About your lungs
Your lungs are incredible. Every day you take about 25,000 breaths, mostly without thinking.
How often you breathe in and out every minute depends on your age and what you’re doing. If you’re resting, an adult will breathe around 12-20 times a minute – that adds up to around 17,000 – 30,000 times a day! The amount of air that moves in and out of your lungs can vary from just a few litres a minute when you’re resting to over 100 litres a minute if you’re exercising vigorously.
The lungs absorb oxygen from the air you breathe in and transfer it into your bloodstream so that it can get to every part of your body. As the cells in your body work, they produce a waste gas called carbon dioxide that is released into the bloodstream. Your lungs get rid of this waste gas when you breathe out.
Your two lungs fill your chest and sit on either side of your heart. The left lung is smaller than the right because it shares that side of the chest with your heart.
Your windpipe – also called your trachea - carries air into the lungs and out again when you breathe out. The windpipe divides into airways called bronchi. These branch into smaller and smaller airways. The smallest are too narrow to be seen with the naked eye. This is often called the bronchial tree. At the end of these tubes are tiny air sacs called alveoli. This is where gas exchange happens. Under a microscope, the inside of your lungs look like a giant sponge.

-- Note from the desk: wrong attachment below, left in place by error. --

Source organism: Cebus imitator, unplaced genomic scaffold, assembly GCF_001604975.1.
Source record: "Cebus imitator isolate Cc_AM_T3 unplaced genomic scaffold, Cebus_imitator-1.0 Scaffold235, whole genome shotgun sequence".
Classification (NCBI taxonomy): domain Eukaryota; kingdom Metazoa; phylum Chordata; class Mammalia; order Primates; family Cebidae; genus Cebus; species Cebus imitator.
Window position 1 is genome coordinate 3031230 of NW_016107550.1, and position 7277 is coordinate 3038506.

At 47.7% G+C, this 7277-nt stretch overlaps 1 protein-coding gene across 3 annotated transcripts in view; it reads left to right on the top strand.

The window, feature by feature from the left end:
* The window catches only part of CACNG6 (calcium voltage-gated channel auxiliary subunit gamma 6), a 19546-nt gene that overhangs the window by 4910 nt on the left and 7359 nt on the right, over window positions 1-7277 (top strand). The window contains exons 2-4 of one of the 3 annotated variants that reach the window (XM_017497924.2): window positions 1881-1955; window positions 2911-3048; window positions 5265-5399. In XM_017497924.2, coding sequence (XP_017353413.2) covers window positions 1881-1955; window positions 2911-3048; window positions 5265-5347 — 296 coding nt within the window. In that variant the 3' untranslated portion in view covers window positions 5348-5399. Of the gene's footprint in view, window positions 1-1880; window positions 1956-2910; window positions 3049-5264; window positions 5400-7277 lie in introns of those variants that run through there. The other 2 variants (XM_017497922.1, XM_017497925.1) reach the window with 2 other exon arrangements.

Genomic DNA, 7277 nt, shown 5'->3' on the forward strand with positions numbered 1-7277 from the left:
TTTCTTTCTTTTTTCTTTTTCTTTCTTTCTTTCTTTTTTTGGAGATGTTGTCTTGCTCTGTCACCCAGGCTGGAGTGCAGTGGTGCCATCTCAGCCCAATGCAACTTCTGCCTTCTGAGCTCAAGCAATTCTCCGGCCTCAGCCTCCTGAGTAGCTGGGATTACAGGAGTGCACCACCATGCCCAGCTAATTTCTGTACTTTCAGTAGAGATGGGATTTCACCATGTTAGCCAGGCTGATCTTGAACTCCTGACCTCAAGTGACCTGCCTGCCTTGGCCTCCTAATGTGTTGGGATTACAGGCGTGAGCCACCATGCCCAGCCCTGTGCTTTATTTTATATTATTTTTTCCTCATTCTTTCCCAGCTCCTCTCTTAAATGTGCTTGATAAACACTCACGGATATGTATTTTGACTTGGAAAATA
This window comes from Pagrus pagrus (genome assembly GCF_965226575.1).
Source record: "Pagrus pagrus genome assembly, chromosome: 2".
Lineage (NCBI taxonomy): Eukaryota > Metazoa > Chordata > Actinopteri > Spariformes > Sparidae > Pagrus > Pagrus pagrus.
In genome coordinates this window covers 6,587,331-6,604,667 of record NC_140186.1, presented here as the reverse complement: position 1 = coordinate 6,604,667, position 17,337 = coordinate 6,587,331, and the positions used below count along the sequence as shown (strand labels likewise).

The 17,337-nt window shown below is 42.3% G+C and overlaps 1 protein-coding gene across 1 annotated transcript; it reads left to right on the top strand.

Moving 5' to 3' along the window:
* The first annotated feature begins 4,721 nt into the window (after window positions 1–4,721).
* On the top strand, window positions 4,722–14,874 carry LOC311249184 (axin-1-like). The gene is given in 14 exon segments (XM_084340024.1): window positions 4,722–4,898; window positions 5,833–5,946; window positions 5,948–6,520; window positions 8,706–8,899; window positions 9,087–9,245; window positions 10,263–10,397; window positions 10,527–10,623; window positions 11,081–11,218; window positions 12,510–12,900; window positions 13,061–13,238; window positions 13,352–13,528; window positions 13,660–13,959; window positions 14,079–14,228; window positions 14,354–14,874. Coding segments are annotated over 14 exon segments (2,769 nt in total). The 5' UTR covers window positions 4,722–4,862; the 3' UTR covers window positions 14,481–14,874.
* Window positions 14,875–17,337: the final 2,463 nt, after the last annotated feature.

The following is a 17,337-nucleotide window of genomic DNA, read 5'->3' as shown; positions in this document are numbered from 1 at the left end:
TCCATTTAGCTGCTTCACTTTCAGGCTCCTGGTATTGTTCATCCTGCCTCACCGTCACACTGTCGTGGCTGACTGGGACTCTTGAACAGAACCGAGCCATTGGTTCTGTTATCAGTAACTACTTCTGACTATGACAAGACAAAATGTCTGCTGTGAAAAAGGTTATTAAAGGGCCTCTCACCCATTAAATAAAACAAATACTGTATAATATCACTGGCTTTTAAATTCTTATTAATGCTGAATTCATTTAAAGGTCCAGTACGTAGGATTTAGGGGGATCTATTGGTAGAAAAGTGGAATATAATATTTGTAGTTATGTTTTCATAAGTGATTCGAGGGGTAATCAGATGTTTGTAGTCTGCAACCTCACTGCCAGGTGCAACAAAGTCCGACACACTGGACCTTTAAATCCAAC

There are around 300 million air sacs and if they were spread out they would cover an area roughly the size of a tennis court.
What is the pleura?
The pleura is a thin, transparent membrane that surrounds your lungs, and lines the inside of your ribcage. It has two layers so the outside of the lungs can slide smoothly against the inside of the chest wall as you breathe.
What muscles do you use to breathe?
Your main breathing muscle is the diaphragm. This divides your chest from your abdomen.
Your diaphragm contracts when you breathe in, so pulling the lungs down, stretching and expanding them. It relaxes back – into a dome position – when you breathe out, reducing the amount of air in your lungs.
The abdominal muscles are used to push air out of the lungs when you breathe out.
There are also muscles in between the ribs, which keep the ribcage stiff and help with breathing. These are called intercostal muscles.